3. The third step was to assess the enabling environment (institutional, legal and financial) for the various pressure sectors (solid waste, wastewater, agriculture, etc.).

4. The final step consisted of identifying the possible solutions and mitigation measures for all sectors, along with assessing respective costs and undertaking a prioritization strategy.

The complementary horizontal management approach, or participatory approach, consisted of engaging the various stakeholders throughout the four steps of the technical knowledge management above, as follows:

1. Knowledge management within the Ministry of Environment, through the formation of a coordination committee that grouped the heads of the Ministry’s technical departments, thus representing all disciplines; the committee met on a regular basis to assess work progress and exchange information, knowledge and experience.

2. Knowledge management between the MoE and other public agencies (e.g. National Council for Scientific Research, Council for Development and Reconstruction, Litani River Authority, etc.) or other Ministries (e.g. Ministry of Energy and Water, Ministry of Agriculture, Ministry of Industry, etc.) through bi-lateral meetings to access existing studies and reports and discuss related past, current and prospect plans, programs and projects and thus establish the database described in step 2 above.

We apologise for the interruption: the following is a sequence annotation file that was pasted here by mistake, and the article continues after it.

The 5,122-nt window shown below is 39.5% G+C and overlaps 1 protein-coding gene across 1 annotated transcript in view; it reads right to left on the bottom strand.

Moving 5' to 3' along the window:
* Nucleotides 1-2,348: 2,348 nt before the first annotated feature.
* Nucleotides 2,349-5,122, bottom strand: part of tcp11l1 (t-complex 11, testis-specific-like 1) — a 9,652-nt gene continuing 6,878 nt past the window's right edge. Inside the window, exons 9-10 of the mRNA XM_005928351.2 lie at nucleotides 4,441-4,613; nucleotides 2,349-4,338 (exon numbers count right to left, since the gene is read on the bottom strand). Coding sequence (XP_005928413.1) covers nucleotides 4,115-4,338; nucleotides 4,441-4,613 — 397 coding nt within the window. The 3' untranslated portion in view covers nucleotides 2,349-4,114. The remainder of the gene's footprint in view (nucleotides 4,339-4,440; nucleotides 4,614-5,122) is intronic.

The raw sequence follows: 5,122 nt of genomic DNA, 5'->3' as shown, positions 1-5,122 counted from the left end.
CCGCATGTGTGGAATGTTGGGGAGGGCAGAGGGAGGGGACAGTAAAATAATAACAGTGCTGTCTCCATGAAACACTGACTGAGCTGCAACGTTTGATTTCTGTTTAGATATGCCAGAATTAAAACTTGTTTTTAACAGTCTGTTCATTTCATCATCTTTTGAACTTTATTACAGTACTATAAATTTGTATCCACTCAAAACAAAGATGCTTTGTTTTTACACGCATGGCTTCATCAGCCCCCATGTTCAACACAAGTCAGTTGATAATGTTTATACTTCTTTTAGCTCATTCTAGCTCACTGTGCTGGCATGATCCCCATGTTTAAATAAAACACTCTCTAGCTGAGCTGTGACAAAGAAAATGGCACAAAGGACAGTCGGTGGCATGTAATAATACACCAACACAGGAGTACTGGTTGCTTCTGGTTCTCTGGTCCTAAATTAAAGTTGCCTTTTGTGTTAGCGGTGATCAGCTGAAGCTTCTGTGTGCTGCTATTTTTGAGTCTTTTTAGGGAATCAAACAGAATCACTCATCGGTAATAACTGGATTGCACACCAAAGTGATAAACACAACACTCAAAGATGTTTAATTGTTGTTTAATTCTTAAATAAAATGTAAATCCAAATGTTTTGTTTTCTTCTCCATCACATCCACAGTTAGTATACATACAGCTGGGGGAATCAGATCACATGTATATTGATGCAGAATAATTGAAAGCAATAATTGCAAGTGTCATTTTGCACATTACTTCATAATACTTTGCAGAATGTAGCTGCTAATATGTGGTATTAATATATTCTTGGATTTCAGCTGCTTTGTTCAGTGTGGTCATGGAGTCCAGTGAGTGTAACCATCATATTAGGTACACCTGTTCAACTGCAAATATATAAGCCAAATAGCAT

3. Knowledge management between the MoE and local authorities (municipalities, etc.), where the various towns and municipalities in the area of study (99 towns represented by about 60 municipalities) were involved in the survey discussed in step 1 above, through questionnaires and sites’ visits.

4. Knowledge management between the MoE and the private sector; where a total of 294 industrial establishments were located during the filed survey and a total of 105 farmers were interviewed. Findings were assessed in light of current initiatives to incentivize polluters to comply with environmental standards.

5. Knowledge management between the MoE and the NGOs and citizens at large, through a workshop that was held in the area of study few weeks after the preparation of the business plan was initiated and where the fore-mentioned methodology was presented, discussed and later refined based on comments and feedback.

(a) Strategies

 Describe how and when the initiative was implemented by answering these questions
 a.      What were the strategies used to implement the initiative? In no more than 500 words, provide a summary of the main objectives and strategies of the initiative, how they were established and by whom.
See above.

(b) Implementation

 b.      What were the key development and implementation steps and the chronology? No more than 500 words
See above.

(c) Overcoming Obstacles

 c.      What were the main obstacles encountered? How were they overcome? No more than 500 words
Accessing information (previous studies, reports, etc.) was challenging, and so was the coordination of complementary data needed. This was overcome by extensive communication between the initiative management, consultants and stakeholders (meetings, phone calls, e-mails, letters, etc.)

(d) Use of Resources